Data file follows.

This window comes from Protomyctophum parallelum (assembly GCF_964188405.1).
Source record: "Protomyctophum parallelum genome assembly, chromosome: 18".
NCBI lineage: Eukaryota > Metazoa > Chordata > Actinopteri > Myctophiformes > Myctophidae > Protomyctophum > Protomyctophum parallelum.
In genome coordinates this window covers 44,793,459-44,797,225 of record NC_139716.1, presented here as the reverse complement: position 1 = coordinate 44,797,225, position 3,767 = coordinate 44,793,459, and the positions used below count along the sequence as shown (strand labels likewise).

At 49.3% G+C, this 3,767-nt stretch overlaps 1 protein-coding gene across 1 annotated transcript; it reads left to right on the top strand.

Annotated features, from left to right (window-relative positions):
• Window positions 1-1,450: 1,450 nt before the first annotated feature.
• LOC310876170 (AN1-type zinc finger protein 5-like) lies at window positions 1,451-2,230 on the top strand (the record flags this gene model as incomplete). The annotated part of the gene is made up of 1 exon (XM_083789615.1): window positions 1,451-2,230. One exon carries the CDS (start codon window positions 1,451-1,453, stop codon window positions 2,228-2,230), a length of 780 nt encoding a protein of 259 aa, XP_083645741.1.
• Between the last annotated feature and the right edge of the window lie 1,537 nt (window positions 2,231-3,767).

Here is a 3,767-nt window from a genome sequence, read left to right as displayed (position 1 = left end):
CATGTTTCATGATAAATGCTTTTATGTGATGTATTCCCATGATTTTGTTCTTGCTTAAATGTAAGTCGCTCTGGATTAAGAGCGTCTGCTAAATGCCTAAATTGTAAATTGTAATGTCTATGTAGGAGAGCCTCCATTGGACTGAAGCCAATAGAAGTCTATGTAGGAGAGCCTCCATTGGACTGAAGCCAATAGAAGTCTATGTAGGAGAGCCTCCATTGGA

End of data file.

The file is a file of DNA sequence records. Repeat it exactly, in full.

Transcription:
This window comes from Protomyctophum parallelum (assembly GCF_964188405.1).
Source record: "Protomyctophum parallelum genome assembly, chromosome: 18".
NCBI lineage: Eukaryota > Metazoa > Chordata > Actinopteri > Myctophiformes > Myctophidae > Protomyctophum > Protomyctophum parallelum.
In genome coordinates this window covers 44,793,459-44,797,225 of record NC_139716.1, presented here as the reverse complement: position 1 = coordinate 44,797,225, position 3,767 = coordinate 44,793,459, and the positions used below count along the sequence as shown (strand labels likewise).

At 49.3% G+C, this 3,767-nt stretch overlaps 1 protein-coding gene across 1 annotated transcript; it reads left to right on the top strand.

Annotated features, from left to right (window-relative positions):
• Window positions 1-1,450: 1,450 nt before the first annotated feature.
• LOC310876170 (AN1-type zinc finger protein 5-like) lies at window positions 1,451-2,230 on the top strand (the record flags this gene model as incomplete). The annotated part of the gene is made up of 1 exon (XM_083789615.1): window positions 1,451-2,230. One exon carries the CDS (start codon window positions 1,451-1,453, stop codon window positions 2,228-2,230), a length of 780 nt encoding a protein of 259 aa, XP_083645741.1.
• Between the last annotated feature and the right edge of the window lie 1,537 nt (window positions 2,231-3,767).

Here is a 3,767-nt window from a genome sequence, read left to right as displayed (position 1 = left end):
CATGTTTCATGATAAATGCTTTTATGTGATGTATTCCCATGATTTTGTTCTTGCTTAAATGTAAGTCGCTCTGGATTAAGAGCGTCTGCTAAATGCCTAAATTGTAAATTGTAATGTCTATGTAGGAGAGCCTCCATTGGACTGAAGCCAATAGAAGTCTATGTAGGAGAGCCTCCATTGGACTGAAGCCAATAGAAGTCTATGTAGGAGAGCCTCCATTGGA